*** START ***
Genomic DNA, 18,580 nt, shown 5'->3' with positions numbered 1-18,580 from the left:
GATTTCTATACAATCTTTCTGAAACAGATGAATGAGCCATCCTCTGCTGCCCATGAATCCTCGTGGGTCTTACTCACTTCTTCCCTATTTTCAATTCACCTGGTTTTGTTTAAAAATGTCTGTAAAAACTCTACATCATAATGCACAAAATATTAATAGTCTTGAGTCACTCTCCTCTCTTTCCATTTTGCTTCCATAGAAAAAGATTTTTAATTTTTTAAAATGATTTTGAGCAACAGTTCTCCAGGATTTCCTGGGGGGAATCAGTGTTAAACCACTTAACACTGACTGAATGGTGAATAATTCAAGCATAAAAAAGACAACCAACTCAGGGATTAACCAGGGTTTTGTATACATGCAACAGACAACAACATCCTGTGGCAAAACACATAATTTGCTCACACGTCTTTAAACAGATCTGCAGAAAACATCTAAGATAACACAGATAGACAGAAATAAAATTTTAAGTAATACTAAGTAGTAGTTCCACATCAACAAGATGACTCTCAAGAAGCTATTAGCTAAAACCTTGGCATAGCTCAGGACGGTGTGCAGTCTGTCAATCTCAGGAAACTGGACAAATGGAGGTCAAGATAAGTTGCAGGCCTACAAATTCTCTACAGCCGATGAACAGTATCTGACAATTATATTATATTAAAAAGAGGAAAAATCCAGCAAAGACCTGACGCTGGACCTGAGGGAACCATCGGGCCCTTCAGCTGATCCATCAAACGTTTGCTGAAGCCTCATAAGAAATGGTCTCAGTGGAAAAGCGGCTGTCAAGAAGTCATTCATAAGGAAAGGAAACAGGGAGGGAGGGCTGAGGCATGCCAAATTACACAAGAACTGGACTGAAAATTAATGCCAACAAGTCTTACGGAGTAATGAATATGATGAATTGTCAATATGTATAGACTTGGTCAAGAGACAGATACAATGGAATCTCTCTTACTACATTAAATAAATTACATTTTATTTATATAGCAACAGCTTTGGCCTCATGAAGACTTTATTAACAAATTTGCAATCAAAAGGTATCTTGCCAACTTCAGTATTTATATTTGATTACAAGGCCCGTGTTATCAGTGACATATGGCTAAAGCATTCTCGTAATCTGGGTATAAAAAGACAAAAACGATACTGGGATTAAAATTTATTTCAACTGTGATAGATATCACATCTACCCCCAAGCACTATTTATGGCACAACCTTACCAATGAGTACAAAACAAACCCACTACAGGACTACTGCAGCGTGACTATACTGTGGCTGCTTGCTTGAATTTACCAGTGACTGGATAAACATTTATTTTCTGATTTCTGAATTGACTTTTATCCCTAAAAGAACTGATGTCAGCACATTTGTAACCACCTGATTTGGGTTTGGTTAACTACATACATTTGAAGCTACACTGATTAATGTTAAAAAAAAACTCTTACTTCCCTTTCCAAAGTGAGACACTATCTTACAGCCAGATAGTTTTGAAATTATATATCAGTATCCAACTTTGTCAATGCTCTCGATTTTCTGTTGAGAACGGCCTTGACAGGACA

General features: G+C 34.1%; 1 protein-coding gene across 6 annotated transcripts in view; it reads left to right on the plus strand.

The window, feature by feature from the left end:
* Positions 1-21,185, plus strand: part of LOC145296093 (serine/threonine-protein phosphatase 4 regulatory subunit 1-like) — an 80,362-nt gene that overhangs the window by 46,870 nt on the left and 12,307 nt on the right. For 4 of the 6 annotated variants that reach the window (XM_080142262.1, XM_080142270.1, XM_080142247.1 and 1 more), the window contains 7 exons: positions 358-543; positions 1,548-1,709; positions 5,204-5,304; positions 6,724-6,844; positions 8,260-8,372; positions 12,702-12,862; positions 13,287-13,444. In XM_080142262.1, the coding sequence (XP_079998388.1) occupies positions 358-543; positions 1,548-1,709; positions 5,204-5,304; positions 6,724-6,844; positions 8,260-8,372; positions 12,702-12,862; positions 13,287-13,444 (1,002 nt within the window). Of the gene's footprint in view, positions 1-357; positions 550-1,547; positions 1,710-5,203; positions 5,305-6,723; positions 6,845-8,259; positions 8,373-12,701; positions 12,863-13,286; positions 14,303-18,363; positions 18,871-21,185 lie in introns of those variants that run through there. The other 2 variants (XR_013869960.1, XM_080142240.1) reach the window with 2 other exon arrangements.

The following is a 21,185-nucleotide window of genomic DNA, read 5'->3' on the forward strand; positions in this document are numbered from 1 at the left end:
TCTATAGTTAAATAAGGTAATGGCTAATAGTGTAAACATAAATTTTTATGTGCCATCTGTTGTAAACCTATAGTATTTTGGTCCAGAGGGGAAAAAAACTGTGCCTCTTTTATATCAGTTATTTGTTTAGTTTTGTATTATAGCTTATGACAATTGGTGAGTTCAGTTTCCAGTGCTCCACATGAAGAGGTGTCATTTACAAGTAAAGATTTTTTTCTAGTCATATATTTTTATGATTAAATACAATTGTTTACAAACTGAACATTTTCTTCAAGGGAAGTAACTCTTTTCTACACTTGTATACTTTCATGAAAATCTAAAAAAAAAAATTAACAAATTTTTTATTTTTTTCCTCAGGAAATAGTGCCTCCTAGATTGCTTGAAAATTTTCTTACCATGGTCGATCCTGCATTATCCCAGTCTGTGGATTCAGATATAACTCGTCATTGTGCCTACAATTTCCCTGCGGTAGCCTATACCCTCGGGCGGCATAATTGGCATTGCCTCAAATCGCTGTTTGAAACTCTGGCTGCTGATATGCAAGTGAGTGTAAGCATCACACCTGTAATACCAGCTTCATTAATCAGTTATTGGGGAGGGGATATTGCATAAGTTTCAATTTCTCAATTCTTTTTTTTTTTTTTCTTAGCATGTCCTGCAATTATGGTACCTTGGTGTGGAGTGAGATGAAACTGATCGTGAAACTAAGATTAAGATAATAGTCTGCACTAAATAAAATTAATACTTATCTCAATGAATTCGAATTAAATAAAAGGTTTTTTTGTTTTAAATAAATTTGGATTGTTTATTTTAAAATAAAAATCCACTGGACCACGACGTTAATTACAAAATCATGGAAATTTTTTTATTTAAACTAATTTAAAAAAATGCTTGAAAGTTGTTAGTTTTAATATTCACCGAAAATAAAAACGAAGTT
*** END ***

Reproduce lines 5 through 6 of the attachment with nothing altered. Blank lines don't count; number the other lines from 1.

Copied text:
* Positions 1-21,185, plus strand: part of LOC145296093 (serine/threonine-protein phosphatase 4 regulatory subunit 1-like) — an 80,362-nt gene that overhangs the window by 46,870 nt on the left and 12,307 nt on the right. For 4 of the 6 annotated variants that reach the window (XM_080142262.1, XM_080142270.1, XM_080142247.1 and 1 more), the window contains 7 exons: positions 358-543; positions 1,548-1,709; positions 5,204-5,304; positions 6,724-6,844; positions 8,260-8,372; positions 12,702-12,862; positions 13,287-13,444. In XM_080142262.1, the coding sequence (XP_079998388.1) occupies positions 358-543; positions 1,548-1,709; positions 5,204-5,304; positions 6,724-6,844; positions 8,260-8,372; positions 12,702-12,862; positions 13,287-13,444 (1,002 nt within the window). Of the gene's footprint in view, positions 1-357; positions 550-1,547; positions 1,710-5,203; positions 5,305-6,723; positions 6,845-8,259; positions 8,373-12,701; positions 12,863-13,286; positions 14,303-18,363; positions 18,871-21,185 lie in introns of those variants that run through there. The other 2 variants (XR_013869960.1, XM_080142240.1) reach the window with 2 other exon arrangements.

The following is a 21,185-nucleotide window of genomic DNA, read 5'->3' on the forward strand; positions in this document are numbered from 1 at the left end: